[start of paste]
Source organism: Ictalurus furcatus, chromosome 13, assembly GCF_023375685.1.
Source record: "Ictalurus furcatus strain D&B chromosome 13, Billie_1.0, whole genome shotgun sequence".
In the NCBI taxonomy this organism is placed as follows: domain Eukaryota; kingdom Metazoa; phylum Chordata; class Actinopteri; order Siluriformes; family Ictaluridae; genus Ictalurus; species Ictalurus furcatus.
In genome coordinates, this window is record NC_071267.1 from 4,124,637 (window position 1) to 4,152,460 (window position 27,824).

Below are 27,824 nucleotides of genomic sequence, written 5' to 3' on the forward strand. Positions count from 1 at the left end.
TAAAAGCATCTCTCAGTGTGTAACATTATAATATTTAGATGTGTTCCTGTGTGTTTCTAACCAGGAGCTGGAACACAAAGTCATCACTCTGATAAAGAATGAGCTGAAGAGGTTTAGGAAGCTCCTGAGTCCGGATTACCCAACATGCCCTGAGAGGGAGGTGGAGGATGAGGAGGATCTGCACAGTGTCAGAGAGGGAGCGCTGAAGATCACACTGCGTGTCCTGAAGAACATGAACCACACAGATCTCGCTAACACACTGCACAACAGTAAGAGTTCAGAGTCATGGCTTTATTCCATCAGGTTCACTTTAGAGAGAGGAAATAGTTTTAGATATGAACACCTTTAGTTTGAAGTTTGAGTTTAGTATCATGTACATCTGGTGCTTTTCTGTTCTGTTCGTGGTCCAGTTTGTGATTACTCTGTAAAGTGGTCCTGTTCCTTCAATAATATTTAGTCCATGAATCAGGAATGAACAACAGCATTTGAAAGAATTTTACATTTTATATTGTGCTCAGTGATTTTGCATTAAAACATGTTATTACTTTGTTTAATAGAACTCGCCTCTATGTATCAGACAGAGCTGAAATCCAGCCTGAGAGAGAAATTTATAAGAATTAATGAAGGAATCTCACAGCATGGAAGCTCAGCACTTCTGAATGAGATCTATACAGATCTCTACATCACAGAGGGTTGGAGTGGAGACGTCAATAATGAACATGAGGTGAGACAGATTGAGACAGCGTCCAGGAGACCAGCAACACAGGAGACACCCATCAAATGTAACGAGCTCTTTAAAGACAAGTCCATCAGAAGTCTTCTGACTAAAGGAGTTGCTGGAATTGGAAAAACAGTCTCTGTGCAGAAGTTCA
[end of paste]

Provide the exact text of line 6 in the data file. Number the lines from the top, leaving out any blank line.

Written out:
TAAAAGCATCTCTCAGTGTGTAACATTATAATATTTAGATGTGTTCCTGTGTGTTTCTAACCAGGAGCTGGAACACAAAGTCATCACTCTGATAAAGAATGAGCTGAAGAGGTTTAGGAAGCTCCTGAGTCCGGATTACCCAACATGCCCTGAGAGGGAGGTGGAGGATGAGGAGGATCTGCACAGTGTCAGAGAGGGAGCGCTGAAGATCACACTGCGTGTCCTGAAGAACATGAACCACACAGATCTCGCTAACACACTGCACAACAGTAAGAGTTCAGAGTCATGGCTTTATTCCATCAGGTTCACTTTAGAGAGAGGAAATAGTTTTAGATATGAACACCTTTAGTTTGAAGTTTGAGTTTAGTATCATGTACATCTGGTGCTTTTCTGTTCTGTTCGTGGTCCAGTTTGTGATTACTCTGTAAAGTGGTCCTGTTCCTTCAATAATATTTAGTCCATGAATCAGGAATGAACAACAGCATTTGAAAGAATTTTACATTTTATATTGTGCTCAGTGATTTTGCATTAAAACATGTTATTACTTTGTTTAATAGAACTCGCCTCTATGTATCAGACAGAGCTGAAATCCAGCCTGAGAGAGAAATTTATAAGAATTAATGAAGGAATCTCACAGCATGGAAGCTCAGCACTTCTGAATGAGATCTATACAGATCTCTACATCACAGAGGGTTGGAGTGGAGACGTCAATAATGAACATGAGGTGAGACAGATTGAGACAGCGTCCAGGAGACCAGCAACACAGGAGACACCCATCAAATGTAACGAGCTCTTTAAAGACAAGTCCATCAGAAGTCTTCTGACTAAAGGAGTTGCTGGAATTGGAAAAACAGTCTCTGTGCAGAAGTTCA